It is all in how you look at things.

These kids show up for each other as they do the hard work, as they inspire one another to fight, to continue, to hang in, even when they don’t believe they can. I witness the natural runners and the kids who struggle. The ones who maybe aren’t as fast, or naturally as strong. Regardless of their experience, strength, or ability, I witness all of them showing up. They put in the work. I get to see them running at a race or if I’m lucky enough, I’ll catch a glimpse of their training during practice as I drive by after school. I will get to be a witness on this journey through high school as I see them improve and overcome what maybe someone told them they couldn’t or perhaps conquer what they didn’t believe they could. They just do it. Every day. Tears come to my eyes as I witness perseverance in another.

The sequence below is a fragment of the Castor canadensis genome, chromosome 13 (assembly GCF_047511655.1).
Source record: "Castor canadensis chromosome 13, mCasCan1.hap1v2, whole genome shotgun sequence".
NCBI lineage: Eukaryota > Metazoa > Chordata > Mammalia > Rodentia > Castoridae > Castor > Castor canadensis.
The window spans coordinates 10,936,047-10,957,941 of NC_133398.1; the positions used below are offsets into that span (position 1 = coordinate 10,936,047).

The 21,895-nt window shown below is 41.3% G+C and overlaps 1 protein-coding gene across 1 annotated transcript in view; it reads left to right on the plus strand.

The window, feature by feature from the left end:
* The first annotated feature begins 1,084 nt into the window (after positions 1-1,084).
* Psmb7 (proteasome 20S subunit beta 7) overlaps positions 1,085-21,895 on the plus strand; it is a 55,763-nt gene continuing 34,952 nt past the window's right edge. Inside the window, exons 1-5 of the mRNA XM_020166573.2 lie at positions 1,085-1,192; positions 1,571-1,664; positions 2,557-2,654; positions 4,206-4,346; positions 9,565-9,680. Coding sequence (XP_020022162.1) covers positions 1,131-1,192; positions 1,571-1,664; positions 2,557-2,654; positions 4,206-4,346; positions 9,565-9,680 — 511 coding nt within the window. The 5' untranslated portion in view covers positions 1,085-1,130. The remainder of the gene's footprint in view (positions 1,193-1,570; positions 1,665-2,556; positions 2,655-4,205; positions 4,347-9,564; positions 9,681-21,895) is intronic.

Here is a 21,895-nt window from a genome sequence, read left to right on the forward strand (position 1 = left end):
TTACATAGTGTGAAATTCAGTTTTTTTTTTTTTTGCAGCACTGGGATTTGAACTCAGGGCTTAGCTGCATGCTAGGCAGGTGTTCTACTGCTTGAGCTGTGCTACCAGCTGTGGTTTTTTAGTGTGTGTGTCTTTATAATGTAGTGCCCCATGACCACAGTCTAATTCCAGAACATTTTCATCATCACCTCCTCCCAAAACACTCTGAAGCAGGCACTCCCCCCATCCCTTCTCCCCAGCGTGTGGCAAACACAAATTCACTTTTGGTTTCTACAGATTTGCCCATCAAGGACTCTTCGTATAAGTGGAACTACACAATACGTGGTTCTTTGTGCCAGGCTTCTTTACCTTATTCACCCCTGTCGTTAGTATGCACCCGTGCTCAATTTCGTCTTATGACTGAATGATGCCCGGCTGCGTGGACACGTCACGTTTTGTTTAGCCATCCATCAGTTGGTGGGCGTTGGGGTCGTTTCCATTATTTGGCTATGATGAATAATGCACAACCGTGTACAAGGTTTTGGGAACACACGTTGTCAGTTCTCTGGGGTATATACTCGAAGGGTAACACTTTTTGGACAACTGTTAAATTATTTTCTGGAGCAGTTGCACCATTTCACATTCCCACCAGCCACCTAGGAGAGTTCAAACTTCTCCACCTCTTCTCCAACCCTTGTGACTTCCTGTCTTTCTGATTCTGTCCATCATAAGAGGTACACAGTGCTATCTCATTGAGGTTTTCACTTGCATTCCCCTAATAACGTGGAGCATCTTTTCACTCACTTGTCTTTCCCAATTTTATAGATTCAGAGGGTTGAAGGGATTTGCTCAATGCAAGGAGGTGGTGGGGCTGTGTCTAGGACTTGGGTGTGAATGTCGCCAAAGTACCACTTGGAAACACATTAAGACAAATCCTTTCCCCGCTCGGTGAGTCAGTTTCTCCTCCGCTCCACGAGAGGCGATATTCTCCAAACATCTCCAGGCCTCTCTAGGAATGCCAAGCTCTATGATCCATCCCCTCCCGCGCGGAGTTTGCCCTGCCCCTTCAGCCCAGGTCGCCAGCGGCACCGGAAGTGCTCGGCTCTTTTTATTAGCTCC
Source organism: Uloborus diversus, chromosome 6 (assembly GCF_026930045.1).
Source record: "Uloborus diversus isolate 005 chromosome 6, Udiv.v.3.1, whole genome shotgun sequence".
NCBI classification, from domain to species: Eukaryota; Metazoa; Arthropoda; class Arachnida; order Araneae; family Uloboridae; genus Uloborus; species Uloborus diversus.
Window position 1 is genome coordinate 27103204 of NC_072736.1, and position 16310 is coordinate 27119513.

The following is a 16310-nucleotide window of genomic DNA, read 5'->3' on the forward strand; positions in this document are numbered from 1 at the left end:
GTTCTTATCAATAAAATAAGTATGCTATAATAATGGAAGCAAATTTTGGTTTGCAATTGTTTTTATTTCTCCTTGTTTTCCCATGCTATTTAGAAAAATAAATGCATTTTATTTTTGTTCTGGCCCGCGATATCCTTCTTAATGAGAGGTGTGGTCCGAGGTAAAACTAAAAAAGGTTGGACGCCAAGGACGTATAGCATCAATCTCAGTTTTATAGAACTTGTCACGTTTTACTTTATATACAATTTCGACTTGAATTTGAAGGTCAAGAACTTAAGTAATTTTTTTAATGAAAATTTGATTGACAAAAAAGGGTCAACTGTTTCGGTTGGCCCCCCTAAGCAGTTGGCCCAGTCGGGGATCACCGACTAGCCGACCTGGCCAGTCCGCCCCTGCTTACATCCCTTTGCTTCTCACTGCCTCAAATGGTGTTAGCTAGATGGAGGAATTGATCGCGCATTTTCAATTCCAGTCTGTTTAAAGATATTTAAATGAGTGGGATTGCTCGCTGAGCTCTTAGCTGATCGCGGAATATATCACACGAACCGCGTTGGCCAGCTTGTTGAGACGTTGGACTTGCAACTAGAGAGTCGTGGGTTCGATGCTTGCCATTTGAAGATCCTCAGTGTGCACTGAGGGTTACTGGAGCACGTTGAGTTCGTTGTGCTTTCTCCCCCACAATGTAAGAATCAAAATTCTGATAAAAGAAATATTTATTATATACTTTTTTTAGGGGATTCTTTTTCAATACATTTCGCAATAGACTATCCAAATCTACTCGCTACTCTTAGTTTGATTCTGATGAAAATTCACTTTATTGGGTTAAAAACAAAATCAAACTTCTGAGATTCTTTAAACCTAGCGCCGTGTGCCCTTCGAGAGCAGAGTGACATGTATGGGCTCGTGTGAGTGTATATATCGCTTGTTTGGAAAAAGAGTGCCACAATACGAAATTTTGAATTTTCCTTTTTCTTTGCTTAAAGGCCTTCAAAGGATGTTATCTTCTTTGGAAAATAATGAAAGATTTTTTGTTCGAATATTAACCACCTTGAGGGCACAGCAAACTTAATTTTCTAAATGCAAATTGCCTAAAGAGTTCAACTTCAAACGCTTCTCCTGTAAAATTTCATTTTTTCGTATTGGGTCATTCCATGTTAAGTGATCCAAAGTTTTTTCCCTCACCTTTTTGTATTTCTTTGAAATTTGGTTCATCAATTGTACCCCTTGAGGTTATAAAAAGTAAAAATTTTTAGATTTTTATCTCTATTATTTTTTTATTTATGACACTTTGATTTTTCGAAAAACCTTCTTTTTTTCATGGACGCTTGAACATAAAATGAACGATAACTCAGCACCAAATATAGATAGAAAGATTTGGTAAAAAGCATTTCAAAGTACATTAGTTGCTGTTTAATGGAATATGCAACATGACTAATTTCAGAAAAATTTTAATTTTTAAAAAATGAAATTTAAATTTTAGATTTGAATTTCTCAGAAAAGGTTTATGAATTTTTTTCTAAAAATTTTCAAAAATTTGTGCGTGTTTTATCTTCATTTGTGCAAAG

A lot of people run a race to see who’s the fastest. I run to see who has the most guts. ~ Steve Prefontaine

When you ask for more in this life; the longer runs, the bigger hills, more homework in order to really grasp the concepts, more knowledge, understanding, clarity, and more practice just so that you can improve a little more every day, you are a fighter. You show up. You face whatever is in front of you, and you thrive. You overcome. These are such amazing qualities and I am so proud of both of my boys for being the fighters that they are and for always showing up.

I know and have lost dear and deeply loved adults and teens who were or are still, struggling with mental health issues. Ones who have committed suicide and succeeded, and ones who attempted and didn’t. One of the ways, in which my boys and I show up for these people we care so much about, is by being resolute, tenacious, strong, and loving. I find that we also must be firm in our love and in our stance. We can wake up, feel gratitude and show up or, we can choose otherwise. It is up to us. Most visits with those we know who need to be uplifted, begin with my boys and I showing up and kindly demanding a, “We’re not taking no for an answer,” RUN. This is where it begins. Get outside, breathe in the fresh air, sing as loud as you can, and don’t worry if anyone is listening, fly like the birds, take one little step at a time, and just…